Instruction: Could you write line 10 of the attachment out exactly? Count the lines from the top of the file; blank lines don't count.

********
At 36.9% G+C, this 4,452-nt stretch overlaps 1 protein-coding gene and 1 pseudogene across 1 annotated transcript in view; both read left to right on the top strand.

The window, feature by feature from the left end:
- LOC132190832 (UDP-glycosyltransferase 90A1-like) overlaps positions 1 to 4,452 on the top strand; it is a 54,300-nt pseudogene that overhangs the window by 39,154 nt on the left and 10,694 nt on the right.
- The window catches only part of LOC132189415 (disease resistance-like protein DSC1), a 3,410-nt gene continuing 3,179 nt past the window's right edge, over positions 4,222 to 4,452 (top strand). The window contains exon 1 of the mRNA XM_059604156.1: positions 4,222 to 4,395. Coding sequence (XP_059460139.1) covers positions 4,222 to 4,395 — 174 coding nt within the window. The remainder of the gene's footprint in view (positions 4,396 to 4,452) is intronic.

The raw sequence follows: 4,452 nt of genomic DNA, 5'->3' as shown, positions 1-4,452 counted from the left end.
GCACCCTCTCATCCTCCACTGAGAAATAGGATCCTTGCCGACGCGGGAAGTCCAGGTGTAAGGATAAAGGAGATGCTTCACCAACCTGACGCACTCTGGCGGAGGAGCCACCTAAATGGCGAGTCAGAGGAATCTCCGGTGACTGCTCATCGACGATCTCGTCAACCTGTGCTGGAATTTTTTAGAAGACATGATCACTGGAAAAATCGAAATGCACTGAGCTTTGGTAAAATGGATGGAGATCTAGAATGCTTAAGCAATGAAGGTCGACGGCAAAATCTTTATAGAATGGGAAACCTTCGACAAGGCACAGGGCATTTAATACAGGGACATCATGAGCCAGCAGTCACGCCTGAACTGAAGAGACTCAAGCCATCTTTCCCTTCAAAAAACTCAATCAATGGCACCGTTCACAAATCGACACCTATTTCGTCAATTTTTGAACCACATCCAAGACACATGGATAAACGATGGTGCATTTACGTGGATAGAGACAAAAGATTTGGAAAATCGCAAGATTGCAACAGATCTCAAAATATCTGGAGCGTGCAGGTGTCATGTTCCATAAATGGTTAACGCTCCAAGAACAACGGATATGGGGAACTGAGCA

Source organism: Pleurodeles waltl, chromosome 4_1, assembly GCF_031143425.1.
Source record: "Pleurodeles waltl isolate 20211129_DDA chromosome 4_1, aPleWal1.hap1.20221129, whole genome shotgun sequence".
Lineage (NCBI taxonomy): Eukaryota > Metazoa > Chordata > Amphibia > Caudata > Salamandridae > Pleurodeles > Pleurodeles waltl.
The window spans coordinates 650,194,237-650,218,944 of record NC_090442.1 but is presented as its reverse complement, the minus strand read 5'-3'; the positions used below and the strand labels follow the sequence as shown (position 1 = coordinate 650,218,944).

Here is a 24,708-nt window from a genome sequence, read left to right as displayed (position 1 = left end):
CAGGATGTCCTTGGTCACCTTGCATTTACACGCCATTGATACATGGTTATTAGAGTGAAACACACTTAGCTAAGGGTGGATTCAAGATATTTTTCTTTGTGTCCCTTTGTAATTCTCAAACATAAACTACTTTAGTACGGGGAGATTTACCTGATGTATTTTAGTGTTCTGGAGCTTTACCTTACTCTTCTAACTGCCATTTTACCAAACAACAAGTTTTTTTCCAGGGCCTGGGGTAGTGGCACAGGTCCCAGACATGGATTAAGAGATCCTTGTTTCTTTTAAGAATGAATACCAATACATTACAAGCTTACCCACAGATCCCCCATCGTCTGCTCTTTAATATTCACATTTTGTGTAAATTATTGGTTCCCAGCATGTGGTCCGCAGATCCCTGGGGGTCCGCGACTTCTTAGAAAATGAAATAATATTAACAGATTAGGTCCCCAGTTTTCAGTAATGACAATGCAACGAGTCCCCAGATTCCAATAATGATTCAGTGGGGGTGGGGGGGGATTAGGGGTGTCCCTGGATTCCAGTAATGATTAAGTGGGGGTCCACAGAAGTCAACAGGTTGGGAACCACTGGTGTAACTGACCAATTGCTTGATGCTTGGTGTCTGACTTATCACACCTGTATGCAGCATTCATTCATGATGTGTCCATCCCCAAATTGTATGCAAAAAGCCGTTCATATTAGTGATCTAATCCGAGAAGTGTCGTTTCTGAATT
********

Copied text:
The window spans coordinates 650,194,237-650,218,944 of record NC_090442.1 but is presented as its reverse complement, the minus strand read 5'-3'; the positions used below and the strand labels follow the sequence as shown (position 1 = coordinate 650,218,944).